B.1.1.7 Change this picture. Carriers on the same side will spread the infection to two other victims 1.5. One month later, the initial case resulted in 11 to 16 new infections.

In the competition between virus strains, this competitive advantage is very important. The goal of the virus is to find and invade new corpses. This variant manages to capture more variants, which in turn infects more corpses, will leap ahead of its competitors and establish its dominance.

In the short term, more timid strains have all been squeezed out of the landscape, and this new offender is hyping the epidemic.

For example, experts warn that the increased transmission capacity of B.1.1.7 will drive people who need to be vaccinated to achieve cattle immunity and stop the pandemic.

In order for the virus to protect new victims from infection enough so that the pandemic can continue and evolve, you need to enclose more carriers in an infectious environment, in other words, vaccinated People, they will block the virus and increase the difficulty of spreading. The better the virus’s ability to infect new victims, the more uninfectable people you need in the population to prevent it from infecting new victims.

Even before fully understanding the threat of B.1.1.7, US health officials began to estimate how many vaccines they would need to establish an estimate of herd immunity here. Although their early speculations accounted for about 70% of the population, experts including Anthony Fauci, the chief infectious disease expert in the United States, have raised their target to 85%.

However, in a survey completed in early December, the Kaiser Family Foundation found that only 71% of Americans are definitely or likely to take the COVID-19 vaccine. Other recent surveys report that the proportion of willing Americans is only slightly higher than half.

In the UK, two groups of researchers used a variety of techniques to prove the increased infectivity of UK strains.

The first group is an influential team of infectious disease modelers from Imperial College London. They used gene sequencing technology to enable them to time-stamp infections and track the virus progress of the entire population. They compared the growth of B.1.1.7 in three different regions of England and found that the growth patterns of all regions were similar.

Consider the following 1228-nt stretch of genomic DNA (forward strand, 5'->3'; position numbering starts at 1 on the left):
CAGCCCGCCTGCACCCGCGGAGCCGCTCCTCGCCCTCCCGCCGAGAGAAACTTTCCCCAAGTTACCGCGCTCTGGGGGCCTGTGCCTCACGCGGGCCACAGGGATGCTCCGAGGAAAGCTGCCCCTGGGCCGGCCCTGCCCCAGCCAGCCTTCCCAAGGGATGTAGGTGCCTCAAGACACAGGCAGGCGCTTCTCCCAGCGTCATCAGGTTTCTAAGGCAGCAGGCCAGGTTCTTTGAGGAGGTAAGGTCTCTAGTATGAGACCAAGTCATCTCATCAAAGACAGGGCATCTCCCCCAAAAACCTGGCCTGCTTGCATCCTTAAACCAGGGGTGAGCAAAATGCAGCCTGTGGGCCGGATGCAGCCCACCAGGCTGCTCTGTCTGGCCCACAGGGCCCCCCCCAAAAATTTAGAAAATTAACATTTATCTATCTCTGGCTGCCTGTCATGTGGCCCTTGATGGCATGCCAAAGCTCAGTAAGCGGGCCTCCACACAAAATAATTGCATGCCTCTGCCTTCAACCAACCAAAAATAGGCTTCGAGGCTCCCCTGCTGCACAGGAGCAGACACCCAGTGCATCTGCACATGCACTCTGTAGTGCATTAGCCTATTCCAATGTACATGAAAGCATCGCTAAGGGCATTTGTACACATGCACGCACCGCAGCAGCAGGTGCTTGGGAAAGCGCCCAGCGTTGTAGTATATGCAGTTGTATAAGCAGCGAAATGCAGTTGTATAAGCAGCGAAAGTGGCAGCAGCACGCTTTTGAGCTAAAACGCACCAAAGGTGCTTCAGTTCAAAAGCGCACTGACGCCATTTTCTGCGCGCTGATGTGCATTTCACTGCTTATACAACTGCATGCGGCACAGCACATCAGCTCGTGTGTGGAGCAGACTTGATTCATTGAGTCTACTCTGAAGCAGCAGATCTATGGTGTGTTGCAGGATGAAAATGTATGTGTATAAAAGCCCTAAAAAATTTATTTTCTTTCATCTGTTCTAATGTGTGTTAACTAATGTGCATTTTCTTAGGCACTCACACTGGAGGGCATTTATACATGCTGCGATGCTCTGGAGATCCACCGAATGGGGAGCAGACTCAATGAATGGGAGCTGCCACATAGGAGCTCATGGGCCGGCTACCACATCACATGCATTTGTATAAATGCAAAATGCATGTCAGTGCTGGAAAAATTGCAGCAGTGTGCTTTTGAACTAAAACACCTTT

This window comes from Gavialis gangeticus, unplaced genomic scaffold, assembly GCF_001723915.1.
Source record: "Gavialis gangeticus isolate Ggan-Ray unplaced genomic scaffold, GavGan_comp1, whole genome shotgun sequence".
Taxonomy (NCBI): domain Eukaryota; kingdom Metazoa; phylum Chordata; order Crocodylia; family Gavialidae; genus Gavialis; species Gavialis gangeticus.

To further confirm, they checked hundreds of positive tests for coronavirus. In the basic genetic screening widely used to confirm infection, the UK strain triggered a telling signal that betrayed its unique change.

In this way, the location and growth rate of the new genetic variant, as well as its consistent ability to withstand other strains, also enable researchers to estimate the possibility of its spread. It tells them that this rapid growth cannot be explained by local conditions (such as a particularly vulnerable population of the elderly) or environmental conditions (such as cold weather forcing people to spend more time indoors), rather than existing strains.

Ambulances line up outside the Royal London Hospital
As the new coronavirus strain fueled a record COVID-19 surge, ambulances lined up outside the Royal London Hospital. (Dominique Lipinski/Associated Press)

The second group of researchers at the London School of Hygiene and Tropical Medicine used many of the same techniques. They fit the outbreak data to a mathematical model to show that the footprints of B.1.1.7 in different regions are similar and explore possible reasons for the observed consistency.

They concluded that in the UK, the rapid increase in infections must be driven by one or more changes in the genetic code of the new variant, although they are not sure what caused the change.

This is an inference. But experts say this is a good choice.

Vladimir Minin, a biostatistician at the University of California, Irvine, said: “If you give me evidence from these studies, I will say I have not fully bought it.” “But the author has provided it. There is a lot of evidence that even the more skeptical among us cannot refuse. This is conclusive evidence. It is indeed a fast-spreading virus.”

In a country that is already trying to get people to wear masks, stay at home and avoid gatherings, vaccines seem to be the only way out. Dr. Marc Lipsitch, director of the Center for Infectious Disease Dynamics at Harvard University, said that the arrival of B.1.1.7 is stronger than ever before giving priority to the elderly and those most likely to be seriously ill or Dead people. In this way, he said, even if Americans cannot stop the spread of the more challenging virus, the vaccine can “undermine” its impact.

However, Cummings said, first of all, they must be given time to go to work. If more deaths are to be prevented, stricter public health work will be required.

This is a moment similar to the beginning of the pandemic, when Americans were asked to make sacrifices to “smooth the curve” so that hospitals had time to buy ventilators, protective equipment, and medical staff. This time, the curve that must be flat is steeper.

Cummings still said: “We shouldn’t raise our hands to say this is a reason for failure. Every week we get help. We have these public health tools, and we can all do something to delay the infection and give us more time. To take out the vaccine.”

This story originally appeared in the Los Angeles Times.